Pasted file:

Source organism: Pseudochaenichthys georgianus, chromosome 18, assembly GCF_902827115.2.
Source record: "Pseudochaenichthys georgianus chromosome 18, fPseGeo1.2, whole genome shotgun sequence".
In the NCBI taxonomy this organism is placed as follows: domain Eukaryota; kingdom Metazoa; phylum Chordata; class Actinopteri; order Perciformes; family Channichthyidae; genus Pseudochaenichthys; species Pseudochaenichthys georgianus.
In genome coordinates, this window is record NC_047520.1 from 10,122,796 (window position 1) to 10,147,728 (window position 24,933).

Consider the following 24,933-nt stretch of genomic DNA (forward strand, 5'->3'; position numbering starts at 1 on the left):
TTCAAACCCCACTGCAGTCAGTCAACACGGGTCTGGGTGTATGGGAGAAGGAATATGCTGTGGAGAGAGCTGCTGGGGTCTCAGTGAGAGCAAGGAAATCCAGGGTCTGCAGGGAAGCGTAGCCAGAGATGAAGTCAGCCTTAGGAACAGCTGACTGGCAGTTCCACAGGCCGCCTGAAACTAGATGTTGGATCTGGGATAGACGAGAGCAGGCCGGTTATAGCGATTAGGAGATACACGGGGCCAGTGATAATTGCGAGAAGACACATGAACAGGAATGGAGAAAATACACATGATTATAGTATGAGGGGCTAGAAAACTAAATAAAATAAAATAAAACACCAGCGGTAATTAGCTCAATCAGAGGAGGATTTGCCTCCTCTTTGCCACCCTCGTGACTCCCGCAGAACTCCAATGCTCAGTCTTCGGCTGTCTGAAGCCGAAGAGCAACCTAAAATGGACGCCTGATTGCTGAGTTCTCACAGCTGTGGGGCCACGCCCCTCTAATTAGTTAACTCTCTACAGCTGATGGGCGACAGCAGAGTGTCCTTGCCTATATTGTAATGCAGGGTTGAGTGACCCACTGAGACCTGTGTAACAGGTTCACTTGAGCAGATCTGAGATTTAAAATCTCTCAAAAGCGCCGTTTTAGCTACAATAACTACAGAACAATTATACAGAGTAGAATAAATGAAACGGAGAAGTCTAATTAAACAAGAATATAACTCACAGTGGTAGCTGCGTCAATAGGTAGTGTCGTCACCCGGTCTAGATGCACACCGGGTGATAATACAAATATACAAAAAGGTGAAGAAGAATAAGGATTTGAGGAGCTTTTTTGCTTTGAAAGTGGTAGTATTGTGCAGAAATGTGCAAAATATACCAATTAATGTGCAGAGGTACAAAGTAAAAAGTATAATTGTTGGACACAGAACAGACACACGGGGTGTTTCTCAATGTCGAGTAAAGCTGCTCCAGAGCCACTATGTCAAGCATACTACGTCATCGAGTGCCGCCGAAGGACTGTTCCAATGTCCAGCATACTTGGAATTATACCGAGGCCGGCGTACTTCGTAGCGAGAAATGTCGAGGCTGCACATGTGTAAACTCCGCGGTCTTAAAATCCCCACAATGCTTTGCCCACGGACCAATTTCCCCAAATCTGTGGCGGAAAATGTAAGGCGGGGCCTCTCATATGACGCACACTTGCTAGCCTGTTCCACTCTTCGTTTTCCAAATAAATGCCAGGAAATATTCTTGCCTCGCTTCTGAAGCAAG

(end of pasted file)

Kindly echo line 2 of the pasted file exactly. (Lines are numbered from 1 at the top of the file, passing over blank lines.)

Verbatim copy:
Source record: "Pseudochaenichthys georgianus chromosome 18, fPseGeo1.2, whole genome shotgun sequence".